Wet hot American autumn

Sometimes they say, “no news is good news.”

In this case, the long delay in posting new blog material can be attributed to my recent visit back home. For the past 6 weeks, I have been reconnecting with my family, my friends, and eating my way through the beautiful areas of California that mean so much to me. This time back home is built into my third year extension and it has come at such a welcomed stage of my service. If you’ve been following my journey from the beginning, you’ll know that I have not returned to the U.S. at all during the last 2 and a half years. So this homecoming was an extra special treat for me and a very valuable chance to see this pocket of the world through a new lens.

Digging my toes into the ocean in San Diego

Digging my toes into the ocean in San Diego

As you can imagine, many things in America have changed during my time abroad and I came back to a country with some exciting new developments. I had a bit of a learning curve when it came to things such as chip readers at cash registers, the expansion and prevalence of sharing services such as Uber and Airbnb, and delicious poke bowls. Technology has continued to advance exponentially and it seems that all our devices are even more connected than before. Driving on the freeway was exhilarating, and then there was traffic and I remembered why I didn’t miss driving. In the weeks before my return, I had imagined an America with an all-encompassing national WiFi bubble, but I instead had to settle for lightning fast WiFi in almost every establishment and home. Bummer, right?

Being in America after spending so much time abroad gave me a new perspective on many aspects of life there. The way we manage our time, use our food and water resources, interact with each other, and entertain ourselves were just some of the things that stood out to me. I was expecting to feel more like a foreigner in America, but I quickly slipped back into some of the same habits and mindsets of my previous life. Being placed back into American culture was much easier and far less shocking than I thought it would be. Conveniences were abounding and I tried not to take a paved highway or an In-N-Out hamburger for granted.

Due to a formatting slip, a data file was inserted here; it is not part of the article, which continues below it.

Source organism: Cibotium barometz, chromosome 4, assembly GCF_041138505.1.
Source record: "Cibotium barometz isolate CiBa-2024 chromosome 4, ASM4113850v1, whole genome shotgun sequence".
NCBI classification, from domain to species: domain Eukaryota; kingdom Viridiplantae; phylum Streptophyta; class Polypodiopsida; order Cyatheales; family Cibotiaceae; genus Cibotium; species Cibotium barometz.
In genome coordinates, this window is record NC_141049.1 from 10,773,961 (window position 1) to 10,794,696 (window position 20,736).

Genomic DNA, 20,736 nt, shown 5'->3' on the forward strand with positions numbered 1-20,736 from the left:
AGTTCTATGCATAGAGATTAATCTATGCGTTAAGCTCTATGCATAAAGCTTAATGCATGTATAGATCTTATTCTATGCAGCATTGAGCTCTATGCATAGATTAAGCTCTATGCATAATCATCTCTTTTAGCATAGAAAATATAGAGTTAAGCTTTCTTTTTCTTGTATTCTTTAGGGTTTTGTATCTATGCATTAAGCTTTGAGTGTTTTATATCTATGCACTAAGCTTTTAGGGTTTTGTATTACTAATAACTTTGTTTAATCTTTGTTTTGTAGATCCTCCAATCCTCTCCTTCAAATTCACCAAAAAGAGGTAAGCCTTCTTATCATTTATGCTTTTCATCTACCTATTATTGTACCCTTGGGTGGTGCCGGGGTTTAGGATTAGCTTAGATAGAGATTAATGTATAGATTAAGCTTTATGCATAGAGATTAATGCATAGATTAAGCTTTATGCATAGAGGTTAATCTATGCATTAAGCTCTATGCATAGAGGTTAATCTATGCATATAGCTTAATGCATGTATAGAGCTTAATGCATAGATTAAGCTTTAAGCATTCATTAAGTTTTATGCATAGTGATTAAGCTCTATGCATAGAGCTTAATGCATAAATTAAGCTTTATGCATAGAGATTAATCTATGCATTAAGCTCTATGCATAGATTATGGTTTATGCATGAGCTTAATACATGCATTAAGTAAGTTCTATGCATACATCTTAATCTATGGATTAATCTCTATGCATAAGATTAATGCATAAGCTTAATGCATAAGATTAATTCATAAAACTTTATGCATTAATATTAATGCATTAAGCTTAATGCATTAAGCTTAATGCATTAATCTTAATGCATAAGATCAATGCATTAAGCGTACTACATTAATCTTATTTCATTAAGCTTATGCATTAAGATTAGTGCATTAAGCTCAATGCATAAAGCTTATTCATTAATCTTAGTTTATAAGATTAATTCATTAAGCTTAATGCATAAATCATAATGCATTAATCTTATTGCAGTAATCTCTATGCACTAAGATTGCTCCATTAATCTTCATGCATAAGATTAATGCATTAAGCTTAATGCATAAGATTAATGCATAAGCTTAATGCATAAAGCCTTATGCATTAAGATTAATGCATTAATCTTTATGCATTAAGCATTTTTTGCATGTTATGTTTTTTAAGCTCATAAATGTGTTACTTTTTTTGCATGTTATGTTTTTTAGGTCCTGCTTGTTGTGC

First taste of In-N-Out since leaving the US in 2014

First taste of In-N-Out since leaving the US in 2014

Leading up to my return to America, I was at times apprehensive about the thought of impending reunions with friends and family. Being isolated in Madagascar and undertaking this strange journey practically on my own, I would often think about life back home as being on pause. I kept telling myself that I’d be away for a couple of years, come back, and pick up these relationships right where I left off. However self-centered and illogical that was, the reality of people growing and continuing to develop was beautiful to see in person. Friends getting married, moving into tasteful living arrangements (read: not a dingy cheap college apartment), and building lives around great careers. Family members continuing to travel and share moments together. I felt an elevated sense of pride in sharing these new lives with my loved ones, even for a brief time, and a renewed optimism for the direction of all of our life paths.

With old friends, and some new ones, at a tailgate for San Diego State's homecoming football game

With old friends, and some new ones, at a tailgate for San Diego State’s homecoming football game

So being back in America was great and I’m happy to report that I saw all the people I wanted to see, went to all the places that I wanted to go to, and ate all the food that I had been missing for the last few years. I even had some experiences above and far beyond what I originally anticipated. For anyone who indulged me by sitting through my rambling stories about Madagascar, thank you for listening. While I learned a lot about myself and my own culture, I hope I was able to share even a small part of my experience in Madagascar with others.

As I return to working on the big red island for another 10 months, I’ll hold these new memories and laughs of the past 6 weeks in America very close to me. Until we meet again…

Family brunch

Family brunch

Breakfast selfie with my dad

Breakfast selfie with my dad

My dog, Buster, is still fumbling through the world at 15 years old!

My dog, Buster, is still fumbling through the world at 15 years old!

My mind stepped out

Some days, my mind, it wanders
Carries me away, just briefly
Times of past and familiar places